In a LINQ Repeat configuration, the subscriber would have to switch channels as they move between repeaters. If they forget to change channels, they lose the ability to talk to other subscribers. LINQ Repeat+ addresses this by having the subscriber radios programmed to listen to a set of downlink frequencies transmitted by the repeaters and automatically switching to the channel of the repeater with the strongest downlink signal, a function called vote scan. There are times when the system usage is low and there are no signals for the subscriber to hear and assess. When that happens, the subscriber stays on the last channel and doesn’t switch. To account for that scenario, LINQ Repeat+ also includes a beaconing downlink signal sent by all repeaters periodically. This beacon ensures the subscriber has a signal on which to use to make the switch.
LINQ Vote is targeted for a different use case. A LINQ Vote system has only one transmitting repeater and two or more receive-only ‘repeaters’, or receivers, connected by a reliable IP network. A LINQ Vote deployment is used when the transmitter downlink is strong enough to reach all the subscribers in the area but the subscriber uplink is too weak to reach back to the repeater. This is common when the subscriber radios are portables, which have limited transmit power. Adding a LINQ Vote receiver where there is weak uplink allows the subscriber signal to be relayed, via IP, back to the transmitter for downlink. All receivers share the same uplink frequency so the subscriber only has to have one uplink/downlink frequency pair programmed into it.
It is highly likely that several receivers may hear the uplink from a subscriber with one signal being stronger than the others. So, built into the LINQ Vote transmitter is the function of a voting comparator which inspects and selects the strongest of all the signals received for downlink transmission.
Parking garages or areas shadowed by hills or buildings would benefit from LINQ Vote.
LINQ Vote+ expands LINQ Vote by using multiple transmitters when all subscribers are not in range of a single transmitter. This creates an RF multicast system, with each transmitter using different downlink frequencies. LINQ Vote+ provides much wider coverage than the single transmitter in LINQ Vote. LINQ Vote+ can also include the vote scan function in the subscriber unit and transmitter beaconing so seamless channel changes occur as in LINQ Repeat+.
With either LINQ Vote or LINQ Vote+, when initiating a call, the subscriber will uplink with a common RX frequency shared by all the receivers on the network. One or several receivers may hear the subscriber uplink signal. The receivers next transport the signals as IP packets over the network to all the transmitters in the system. All transmitters have the voting comparator function configured so the strongest signal is then retransmitted in the downlink.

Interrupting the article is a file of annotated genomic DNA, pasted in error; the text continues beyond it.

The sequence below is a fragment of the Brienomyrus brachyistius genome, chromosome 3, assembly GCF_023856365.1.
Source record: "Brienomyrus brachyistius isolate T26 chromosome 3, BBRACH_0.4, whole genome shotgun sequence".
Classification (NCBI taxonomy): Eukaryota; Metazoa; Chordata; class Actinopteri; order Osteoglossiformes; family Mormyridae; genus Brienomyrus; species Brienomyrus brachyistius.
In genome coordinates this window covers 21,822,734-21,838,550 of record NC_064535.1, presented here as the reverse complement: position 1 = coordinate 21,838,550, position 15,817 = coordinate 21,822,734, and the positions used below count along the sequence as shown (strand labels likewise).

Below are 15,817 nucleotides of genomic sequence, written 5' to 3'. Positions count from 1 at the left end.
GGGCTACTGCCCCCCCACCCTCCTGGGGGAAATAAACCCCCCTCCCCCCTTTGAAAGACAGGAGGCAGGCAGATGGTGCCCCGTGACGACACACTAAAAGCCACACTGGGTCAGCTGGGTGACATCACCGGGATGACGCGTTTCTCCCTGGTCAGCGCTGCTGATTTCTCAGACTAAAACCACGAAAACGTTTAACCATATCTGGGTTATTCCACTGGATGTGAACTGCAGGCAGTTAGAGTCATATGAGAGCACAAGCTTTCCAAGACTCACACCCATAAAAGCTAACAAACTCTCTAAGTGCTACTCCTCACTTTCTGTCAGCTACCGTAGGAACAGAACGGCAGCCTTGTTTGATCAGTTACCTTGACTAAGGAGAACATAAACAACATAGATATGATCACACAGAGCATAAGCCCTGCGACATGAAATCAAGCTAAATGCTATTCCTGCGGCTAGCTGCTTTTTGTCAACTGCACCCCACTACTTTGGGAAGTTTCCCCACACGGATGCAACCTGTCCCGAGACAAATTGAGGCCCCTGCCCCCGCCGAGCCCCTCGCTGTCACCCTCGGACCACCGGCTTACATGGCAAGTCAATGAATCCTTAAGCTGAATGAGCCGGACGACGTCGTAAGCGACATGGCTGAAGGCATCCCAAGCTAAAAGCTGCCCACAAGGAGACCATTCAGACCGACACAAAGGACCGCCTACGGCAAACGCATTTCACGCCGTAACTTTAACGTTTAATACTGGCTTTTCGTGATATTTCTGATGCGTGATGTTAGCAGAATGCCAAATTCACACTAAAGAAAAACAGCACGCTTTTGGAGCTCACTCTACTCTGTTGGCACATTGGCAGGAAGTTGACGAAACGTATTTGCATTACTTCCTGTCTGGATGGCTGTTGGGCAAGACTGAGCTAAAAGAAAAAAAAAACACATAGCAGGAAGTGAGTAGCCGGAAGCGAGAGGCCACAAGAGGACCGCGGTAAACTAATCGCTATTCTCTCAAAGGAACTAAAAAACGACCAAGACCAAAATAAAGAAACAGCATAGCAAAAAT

LINQ Vote+ are used in wide area systems with overlapping coverage areas, tunnels, high-rises, for example.
The individual repeaters for LINQ Repeat, LINQ Repeat+, LINQ Vote, LINQ Vote+ solutions use the same hardware. Only the amount and configurations of the hardware vary by solution.
The most recent addition to the LINQ Solution set is LINQ Simulcast. Whereas LINQ Repeat, LINQ Repeat+, LINQ Vote, and LINQ Vote+ are similar in many aspects, LINQ Simulcast differs in the uplink/downlink characteristics. As a simulcast solution, LINQ Simulcast uses the same pairs of uplink/downlink frequencies across all repeaters. This has several benefits.
1) Fewer frequencies are required from the FCC. With IDAS operating at 6.25 kHz channel spacing, available frequencies throughout a coverage area are more easily obtained than 12.5 kHz channel licenses.
2) No receive-only units are utilized, yet the system is still able to compare and retransmit the strongest uplink signal it receives from the other repeaters.
3) Subscriber units do not need to vote scan in order to be on the proper channel for the repeater of which they are in range. This frees up the capability to have the subscriber scan other channels, such as simplex or other repeater system channels.
Simulcast solutions require extra diligence in their design. It is expected that repeater coverage areas will overlap in a simulcast system, so how that overlap zone is designed is important for good performance. Engineering studies to minimize the overlap are essential. Selecting antenna patterns and power output help in that regard. Once the overlap areas are established, the timing of the downlink transmission between all repeaters is critical. IDAS LINQ Simulcast use of GNSS (GPS), NTP, and PING protocols to establish the proper timing for each repeater to synchronize downlink transmission. One repeater in the system is the main repeater (controller) which compares the signal strength from each of the other repeaters to select the strongest for downlink across the system. The controller also sends the transmit time to each repeater for a synchronized downlink transmission. Icom’s IDAS subscriber radios are able to handle downlink signals that arrive up to 80μsec apart.